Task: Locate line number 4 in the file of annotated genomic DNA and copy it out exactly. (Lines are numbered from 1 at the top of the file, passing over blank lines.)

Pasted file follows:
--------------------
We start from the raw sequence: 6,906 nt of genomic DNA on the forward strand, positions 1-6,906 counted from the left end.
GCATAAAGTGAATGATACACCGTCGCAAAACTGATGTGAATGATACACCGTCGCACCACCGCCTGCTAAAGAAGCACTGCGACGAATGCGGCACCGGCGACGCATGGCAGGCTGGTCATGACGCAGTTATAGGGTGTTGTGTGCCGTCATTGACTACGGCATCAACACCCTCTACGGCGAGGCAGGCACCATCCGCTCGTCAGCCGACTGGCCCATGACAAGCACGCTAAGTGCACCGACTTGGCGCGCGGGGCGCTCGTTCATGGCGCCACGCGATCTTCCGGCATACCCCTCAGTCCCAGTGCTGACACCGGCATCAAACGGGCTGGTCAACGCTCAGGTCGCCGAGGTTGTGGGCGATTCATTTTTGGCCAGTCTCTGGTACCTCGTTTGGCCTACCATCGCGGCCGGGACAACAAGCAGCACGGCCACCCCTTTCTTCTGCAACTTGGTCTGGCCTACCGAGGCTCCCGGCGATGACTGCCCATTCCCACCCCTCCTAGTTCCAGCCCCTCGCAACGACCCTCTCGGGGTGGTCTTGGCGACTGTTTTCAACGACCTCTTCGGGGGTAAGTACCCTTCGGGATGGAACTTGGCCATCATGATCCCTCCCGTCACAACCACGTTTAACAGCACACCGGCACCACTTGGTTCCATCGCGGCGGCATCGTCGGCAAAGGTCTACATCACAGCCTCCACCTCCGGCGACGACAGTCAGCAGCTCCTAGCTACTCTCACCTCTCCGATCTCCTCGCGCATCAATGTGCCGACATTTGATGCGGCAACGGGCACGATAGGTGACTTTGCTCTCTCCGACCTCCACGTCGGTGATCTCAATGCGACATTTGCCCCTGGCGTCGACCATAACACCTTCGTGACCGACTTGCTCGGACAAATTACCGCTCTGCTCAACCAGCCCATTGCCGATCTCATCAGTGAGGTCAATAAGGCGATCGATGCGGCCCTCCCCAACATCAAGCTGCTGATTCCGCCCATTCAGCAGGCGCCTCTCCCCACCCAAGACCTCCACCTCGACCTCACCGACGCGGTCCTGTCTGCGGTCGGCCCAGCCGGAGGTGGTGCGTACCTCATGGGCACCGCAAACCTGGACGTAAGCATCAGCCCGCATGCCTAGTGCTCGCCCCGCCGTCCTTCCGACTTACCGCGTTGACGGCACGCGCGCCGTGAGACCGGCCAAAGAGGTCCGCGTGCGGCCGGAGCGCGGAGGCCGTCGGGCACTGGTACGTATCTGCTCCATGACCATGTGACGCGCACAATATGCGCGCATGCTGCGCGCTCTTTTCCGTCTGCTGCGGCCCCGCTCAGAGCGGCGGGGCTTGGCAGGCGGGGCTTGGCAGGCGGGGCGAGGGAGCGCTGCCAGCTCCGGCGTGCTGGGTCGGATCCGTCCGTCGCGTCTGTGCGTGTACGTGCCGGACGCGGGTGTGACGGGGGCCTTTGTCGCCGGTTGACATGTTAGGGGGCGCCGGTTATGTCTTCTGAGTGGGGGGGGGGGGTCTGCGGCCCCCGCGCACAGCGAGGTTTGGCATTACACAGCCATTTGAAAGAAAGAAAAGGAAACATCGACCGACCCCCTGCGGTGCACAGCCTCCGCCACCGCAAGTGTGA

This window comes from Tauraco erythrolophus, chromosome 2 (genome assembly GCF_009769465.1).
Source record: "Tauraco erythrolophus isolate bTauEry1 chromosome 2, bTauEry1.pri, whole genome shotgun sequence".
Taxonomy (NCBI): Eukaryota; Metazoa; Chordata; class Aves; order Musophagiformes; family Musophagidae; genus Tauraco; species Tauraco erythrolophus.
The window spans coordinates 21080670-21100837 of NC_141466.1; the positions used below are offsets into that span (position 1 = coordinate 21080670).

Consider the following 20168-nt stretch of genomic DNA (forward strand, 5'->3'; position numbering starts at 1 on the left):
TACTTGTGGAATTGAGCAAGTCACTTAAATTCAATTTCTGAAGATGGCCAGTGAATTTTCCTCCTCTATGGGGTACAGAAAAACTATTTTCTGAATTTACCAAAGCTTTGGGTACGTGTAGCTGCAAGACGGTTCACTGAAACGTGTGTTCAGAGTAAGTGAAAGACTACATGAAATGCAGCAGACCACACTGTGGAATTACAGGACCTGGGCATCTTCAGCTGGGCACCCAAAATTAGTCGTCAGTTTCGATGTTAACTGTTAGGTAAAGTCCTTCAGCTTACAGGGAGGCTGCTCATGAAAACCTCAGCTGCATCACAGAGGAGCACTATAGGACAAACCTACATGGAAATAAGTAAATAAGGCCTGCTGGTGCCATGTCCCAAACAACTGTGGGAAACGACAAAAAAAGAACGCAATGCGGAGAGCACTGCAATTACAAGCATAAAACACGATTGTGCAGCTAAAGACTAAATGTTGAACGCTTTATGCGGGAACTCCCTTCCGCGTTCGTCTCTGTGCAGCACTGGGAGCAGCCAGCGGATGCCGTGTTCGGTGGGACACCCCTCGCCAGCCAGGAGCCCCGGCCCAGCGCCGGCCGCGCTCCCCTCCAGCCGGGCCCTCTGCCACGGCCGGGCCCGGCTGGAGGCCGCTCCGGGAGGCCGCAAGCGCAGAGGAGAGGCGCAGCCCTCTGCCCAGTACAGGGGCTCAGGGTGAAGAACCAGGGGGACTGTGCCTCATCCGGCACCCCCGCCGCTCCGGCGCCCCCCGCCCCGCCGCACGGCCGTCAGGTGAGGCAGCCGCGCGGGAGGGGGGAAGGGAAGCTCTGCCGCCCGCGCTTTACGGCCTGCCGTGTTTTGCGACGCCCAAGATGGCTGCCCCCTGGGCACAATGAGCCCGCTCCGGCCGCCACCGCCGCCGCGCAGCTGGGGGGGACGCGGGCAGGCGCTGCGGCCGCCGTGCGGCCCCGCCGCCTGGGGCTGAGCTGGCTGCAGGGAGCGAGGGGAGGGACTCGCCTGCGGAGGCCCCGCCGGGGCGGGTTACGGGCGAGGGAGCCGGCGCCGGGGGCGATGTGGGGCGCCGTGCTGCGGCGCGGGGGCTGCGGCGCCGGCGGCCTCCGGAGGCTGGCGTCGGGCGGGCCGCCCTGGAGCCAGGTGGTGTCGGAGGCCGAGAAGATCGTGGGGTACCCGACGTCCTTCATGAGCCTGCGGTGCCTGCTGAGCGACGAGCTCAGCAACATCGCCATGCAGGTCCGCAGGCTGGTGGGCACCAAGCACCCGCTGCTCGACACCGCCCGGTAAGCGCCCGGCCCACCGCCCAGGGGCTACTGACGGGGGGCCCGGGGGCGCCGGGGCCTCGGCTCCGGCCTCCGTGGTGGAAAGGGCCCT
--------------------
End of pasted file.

Source record: "Tauraco erythrolophus isolate bTauEry1 chromosome 2, bTauEry1.pri, whole genome shotgun sequence".